This is another in our occasional series of posts wherein we update you on the status of the nonstop schadenfreude express which is the 2008 San Francisco Giants…
As virtually everyone knows by now, $126 million man Barry Zito has been summarily banished to the bullpen after beginning the season 0-6. But what I still don’t get is why the Giants would do this, as it seems like the worst possible option. By all accounts Zito is fully healthy, and given that the Giants have no chance whatsoever of contending this season, the best way to get any return on their investment is to let him eat innings as a starter. Just put him on a 100-pitch count and run him out there, no matter how many runs he gives up. On the other hand, if they want Zito to work on his mechanics in a less pressurized environment, then they should get him to agree to go down to the minor leagues, where he can start every 5th day against AAA hackers and get his confidence back. And if he won’t go down, a third option would be to just do what every other team does and make up an injury so you can DL him and then give him “rehab starts” in the minors. But the last place you want a pitcher with an 80-mph fastball is in your bullpen, where he is going to be useless in anything other than once-a-week mop-up relief, won’t get enough work to work out his mechanics, and will be eating up a spot on the roster.
In other rotation news, Kevin Correia has gone down with an oblique strain which will sideline him until at least the end of May, and Noah Lowry’s recovery from a nerve injury in his forearm is going much slower than expected. Originally he was expected back in mid-April, but now Giants athletic trainer Dave Groeschner is saying, “We’re probably going to have to shut him down for a significant amount of time,” and his return date is indefinite. Pat Misch has been called up to replace Correia, but it is uncertain who will replace Zito.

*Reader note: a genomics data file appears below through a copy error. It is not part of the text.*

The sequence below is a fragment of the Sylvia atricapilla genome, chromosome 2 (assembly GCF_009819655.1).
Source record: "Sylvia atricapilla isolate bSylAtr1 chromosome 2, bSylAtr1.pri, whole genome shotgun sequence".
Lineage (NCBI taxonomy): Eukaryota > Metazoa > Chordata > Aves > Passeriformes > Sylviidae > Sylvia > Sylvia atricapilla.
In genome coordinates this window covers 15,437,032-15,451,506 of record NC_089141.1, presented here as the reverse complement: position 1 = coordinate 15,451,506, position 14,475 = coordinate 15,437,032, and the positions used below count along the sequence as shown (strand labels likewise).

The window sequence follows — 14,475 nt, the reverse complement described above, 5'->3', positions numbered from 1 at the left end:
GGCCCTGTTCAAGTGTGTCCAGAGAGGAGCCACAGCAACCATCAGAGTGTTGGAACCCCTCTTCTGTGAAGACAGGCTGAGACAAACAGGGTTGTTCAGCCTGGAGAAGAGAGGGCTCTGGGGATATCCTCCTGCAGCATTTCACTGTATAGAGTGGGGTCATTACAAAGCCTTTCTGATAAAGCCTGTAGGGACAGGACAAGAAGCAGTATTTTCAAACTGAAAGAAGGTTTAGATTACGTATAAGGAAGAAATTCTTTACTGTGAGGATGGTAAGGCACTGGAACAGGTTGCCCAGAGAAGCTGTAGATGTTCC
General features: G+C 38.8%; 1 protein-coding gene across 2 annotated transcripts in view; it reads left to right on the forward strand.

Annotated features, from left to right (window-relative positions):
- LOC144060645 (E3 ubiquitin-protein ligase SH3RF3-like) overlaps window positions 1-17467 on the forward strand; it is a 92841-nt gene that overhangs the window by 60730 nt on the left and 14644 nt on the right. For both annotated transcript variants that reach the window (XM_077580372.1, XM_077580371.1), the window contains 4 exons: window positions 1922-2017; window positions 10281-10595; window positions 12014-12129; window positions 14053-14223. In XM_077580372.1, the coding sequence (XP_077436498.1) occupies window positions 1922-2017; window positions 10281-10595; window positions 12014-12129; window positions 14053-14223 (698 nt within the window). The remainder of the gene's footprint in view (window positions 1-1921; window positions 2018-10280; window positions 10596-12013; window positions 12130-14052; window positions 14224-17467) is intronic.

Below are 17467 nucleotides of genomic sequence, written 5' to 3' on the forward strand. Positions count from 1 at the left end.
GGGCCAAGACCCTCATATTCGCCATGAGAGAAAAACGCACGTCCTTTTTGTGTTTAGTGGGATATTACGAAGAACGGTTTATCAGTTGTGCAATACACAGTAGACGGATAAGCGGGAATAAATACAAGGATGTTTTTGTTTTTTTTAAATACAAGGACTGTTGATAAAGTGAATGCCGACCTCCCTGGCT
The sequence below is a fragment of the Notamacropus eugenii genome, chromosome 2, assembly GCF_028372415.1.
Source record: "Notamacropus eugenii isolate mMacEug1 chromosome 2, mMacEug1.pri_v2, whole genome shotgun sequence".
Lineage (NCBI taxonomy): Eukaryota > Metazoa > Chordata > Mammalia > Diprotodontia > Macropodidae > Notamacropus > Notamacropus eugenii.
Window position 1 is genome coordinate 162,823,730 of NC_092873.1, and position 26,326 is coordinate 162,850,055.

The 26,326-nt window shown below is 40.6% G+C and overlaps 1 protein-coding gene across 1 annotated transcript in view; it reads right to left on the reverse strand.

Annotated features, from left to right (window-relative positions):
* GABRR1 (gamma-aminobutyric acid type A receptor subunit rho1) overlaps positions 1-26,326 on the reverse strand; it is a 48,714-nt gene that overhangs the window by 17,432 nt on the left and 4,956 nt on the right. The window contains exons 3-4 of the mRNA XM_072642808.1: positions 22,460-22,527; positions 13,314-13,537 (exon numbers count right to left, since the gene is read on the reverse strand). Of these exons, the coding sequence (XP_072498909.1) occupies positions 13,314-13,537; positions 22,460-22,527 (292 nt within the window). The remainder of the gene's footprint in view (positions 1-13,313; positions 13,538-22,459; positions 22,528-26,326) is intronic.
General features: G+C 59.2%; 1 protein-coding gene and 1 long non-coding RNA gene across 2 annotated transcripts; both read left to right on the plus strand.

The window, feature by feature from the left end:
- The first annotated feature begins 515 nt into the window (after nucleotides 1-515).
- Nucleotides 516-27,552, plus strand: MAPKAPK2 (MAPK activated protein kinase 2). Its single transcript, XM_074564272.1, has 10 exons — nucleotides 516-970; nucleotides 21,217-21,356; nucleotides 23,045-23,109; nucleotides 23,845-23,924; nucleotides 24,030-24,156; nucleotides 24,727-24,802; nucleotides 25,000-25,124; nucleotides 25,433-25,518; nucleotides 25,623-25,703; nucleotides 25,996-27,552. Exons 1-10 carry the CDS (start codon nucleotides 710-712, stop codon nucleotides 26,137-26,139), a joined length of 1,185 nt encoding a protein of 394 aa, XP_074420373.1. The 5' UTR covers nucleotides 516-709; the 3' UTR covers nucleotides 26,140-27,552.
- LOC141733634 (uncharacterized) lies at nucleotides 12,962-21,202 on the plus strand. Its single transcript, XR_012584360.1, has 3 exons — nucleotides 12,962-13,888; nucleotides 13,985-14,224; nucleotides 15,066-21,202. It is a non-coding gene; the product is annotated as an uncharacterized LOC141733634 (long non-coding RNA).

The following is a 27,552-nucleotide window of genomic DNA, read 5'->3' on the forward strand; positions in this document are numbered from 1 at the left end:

Meanwhile, lone rotational standout Tim Lincecum was handed what should be the first of many losses this year, losing to the Rockies despite a strong 7-inning, 3 ER performance, because his offense could only muster 2 runs behind him.
As for that Giants offense, they remain last in the Major Leagues at 3.2 runs scored per game. Although they have somehow been able to compile a record of 13-16 so far, good for third place in the NL West, their run differential would produce an expected 19 losses, tied for worst in the game with the Padres, so the Giants have been lucky so far to do as well (?) as they have.
The bloom is off the rose for emergency minor-league call-up John Bowker. After a blistering major league debut in which he batted .364 with 3 homers and 9 RBI in his first 9 games, inspiring hope in Giants fans that they might have secretly had a hitting prospect they never knew about, the guy who had never played above AA before this year fell off a cliff, going 3 for his next 31, and is now batting .193/.217/.404 as reality reasserts itself.
Your obligatory Brian Bocock batting update – .157/.280/.171 for a mind-bogglingly low .452 OPS.
In steroid-related news, one of the lone bright spots in the Giants organization this season – catcher Eliezer Alfonzo – who had been on the verge of a call-up after batting .306 with 3 homers and 14 RBI for AAA Fresno, was suspended by MLB for 50 games for testing positive for taking a banned substance, which Alfonzo has admitted doing.